Most media consultants are generally pretty useless. This is a strong statement, especially coming from an occasional media consultant. Radio stations, Internet television organizations, and multimedia startups are all anxious to tap in to that magical formula that all-but guarantees success. Here’s the secret: That formula doesn’t exist.
Sure, you may find someone willing to offer their services that has a brilliant track record of creating content and building a business around an idea. This is a talent, and repeated success is worth noting and building from, but what worked in the past may not actually work for you.
Consultants rarely guarantee results. In fact, most results are difficult to accurately measure. At best, a multimedia consultant can steer you in the right direction for long-term payoff, but a variety of different variables can come into play that throw off even the best-laid plans.
Here are five signs that your multimedia consultant is wasting your money.
Billable Hours are Filled with Time-Wasting Activity
Does your consultant ask you a lot of questions that you’ve either already answered or don’t appear relevant to the task at hand? Do they talk very slowly and spend more time “building rapport” than actually giving meaningful information? Are they more involved in dispensing advice than actually taking steps to resolve issues and improve your company’s situation themselves?
These can all be warning signs that your consultant is in the business to waste your time and/or money. While you may perceive a time-wasting activity where one doesn’t exist, a combination of warning signs should always be taken into consideration when the first bill arrives.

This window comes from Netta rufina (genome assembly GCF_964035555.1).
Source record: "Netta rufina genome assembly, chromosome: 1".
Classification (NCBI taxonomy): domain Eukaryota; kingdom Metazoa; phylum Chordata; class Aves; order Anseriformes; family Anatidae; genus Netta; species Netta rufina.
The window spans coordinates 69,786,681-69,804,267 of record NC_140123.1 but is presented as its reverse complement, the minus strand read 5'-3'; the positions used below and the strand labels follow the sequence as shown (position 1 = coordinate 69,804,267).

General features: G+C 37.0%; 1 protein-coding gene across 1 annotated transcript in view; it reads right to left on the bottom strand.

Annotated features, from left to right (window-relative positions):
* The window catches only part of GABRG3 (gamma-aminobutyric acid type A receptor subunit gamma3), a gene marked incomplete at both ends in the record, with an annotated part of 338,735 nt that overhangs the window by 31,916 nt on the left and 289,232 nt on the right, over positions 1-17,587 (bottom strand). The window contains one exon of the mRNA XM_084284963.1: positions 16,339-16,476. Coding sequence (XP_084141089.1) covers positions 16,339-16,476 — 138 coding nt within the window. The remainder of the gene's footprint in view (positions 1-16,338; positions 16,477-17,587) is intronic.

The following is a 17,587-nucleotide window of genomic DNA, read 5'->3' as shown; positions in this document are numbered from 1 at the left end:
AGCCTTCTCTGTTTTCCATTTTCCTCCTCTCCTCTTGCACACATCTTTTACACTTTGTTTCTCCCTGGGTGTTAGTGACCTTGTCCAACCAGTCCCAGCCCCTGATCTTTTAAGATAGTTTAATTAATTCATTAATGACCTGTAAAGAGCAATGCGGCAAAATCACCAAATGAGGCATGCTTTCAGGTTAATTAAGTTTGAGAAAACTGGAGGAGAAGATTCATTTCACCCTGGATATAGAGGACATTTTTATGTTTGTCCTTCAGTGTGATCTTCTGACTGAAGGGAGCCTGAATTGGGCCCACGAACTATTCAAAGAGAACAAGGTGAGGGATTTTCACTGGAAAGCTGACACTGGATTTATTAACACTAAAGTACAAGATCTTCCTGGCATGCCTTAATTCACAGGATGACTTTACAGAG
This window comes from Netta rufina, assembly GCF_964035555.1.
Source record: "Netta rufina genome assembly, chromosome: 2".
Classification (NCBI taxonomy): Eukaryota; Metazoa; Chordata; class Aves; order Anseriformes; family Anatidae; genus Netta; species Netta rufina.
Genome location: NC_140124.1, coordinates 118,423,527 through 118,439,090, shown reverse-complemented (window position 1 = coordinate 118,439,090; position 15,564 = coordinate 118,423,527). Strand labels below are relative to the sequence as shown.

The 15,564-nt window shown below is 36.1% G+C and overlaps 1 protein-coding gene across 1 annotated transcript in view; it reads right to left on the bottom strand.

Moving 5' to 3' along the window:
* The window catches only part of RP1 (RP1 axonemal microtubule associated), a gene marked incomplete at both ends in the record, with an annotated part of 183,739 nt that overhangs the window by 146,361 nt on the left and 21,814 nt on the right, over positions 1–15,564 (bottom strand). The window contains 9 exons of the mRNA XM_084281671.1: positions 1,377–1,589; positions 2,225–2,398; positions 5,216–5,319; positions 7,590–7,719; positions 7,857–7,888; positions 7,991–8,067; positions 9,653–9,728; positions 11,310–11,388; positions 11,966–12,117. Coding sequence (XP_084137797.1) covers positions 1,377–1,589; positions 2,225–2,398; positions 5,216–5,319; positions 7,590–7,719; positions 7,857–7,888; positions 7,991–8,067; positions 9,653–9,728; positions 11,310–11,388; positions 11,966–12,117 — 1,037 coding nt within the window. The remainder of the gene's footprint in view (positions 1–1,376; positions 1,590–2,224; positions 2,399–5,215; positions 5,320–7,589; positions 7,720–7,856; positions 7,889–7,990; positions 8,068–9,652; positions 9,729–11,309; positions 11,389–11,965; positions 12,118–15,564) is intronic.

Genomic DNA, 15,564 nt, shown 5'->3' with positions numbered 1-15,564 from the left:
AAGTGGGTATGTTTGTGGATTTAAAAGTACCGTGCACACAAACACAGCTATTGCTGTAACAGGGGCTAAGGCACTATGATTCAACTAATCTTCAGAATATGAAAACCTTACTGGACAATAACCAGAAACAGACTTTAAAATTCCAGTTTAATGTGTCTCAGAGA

You should rarely need to have organized meetings with your consultant that involve more than their report, plan of action, and your approval or disapproval. Too much meeting time (outside of the initial meeting and scheduled follow-up planning) is another red flag. Unless you’re paying for their advice, and only their advice, this time could be more expensive than it’s worth.
Long-Term Plans are Made Very Quickly
If your consultancy is opting to propose a long-term contract during the initial meeting when one wasn’t expressly requested by you and your staff, this should serve as a warning sign. Long-term consultancies where someone is present on a regular and ongoing basis can be extremely expensive. While it might be necessary in some cases, you should be very careful before you commit to anything that lasts more than a day or two.
Most multimedia industry issues can be spotted and resolved within 48 hours, unless you’re in a situation where you don’t have the staff available to properly carry out a long-term activity such as set building. In this case, you might be better off having the consultant find someone that can get the job done at a rate more suitable for a member of your staff.
Having a consultant on staff for an extended period of time costs a lot more than a regular employee or contractor. Consultants make big money because they are usually filling very temporary positions.
The best rule of thumb to follow here is that if you feel a situation requires a long-term contract, you shouldn’t hire a consultant to do it. Consultants should hire the contractors or employees to get it done in these cases.
No Measurable Results
A good multimedia consultant will take a relatively short amount of time to examine an existing process and make adjustments to the workflow to save you a measurable amount of time and/or money. Not everything they do can be immediately measured, but if they’re doing more talking than actual work, you’re probably wasting your money.
For example, an Internet television show has a number of different vital processes in the per-episode workflow that need to be done in a timely manner to keep everything on schedule. If you hired them because something in this workflow is either not working, or costing you too much for each episode, the consultant should be able to construct a plan of action that makes some measurable improvement.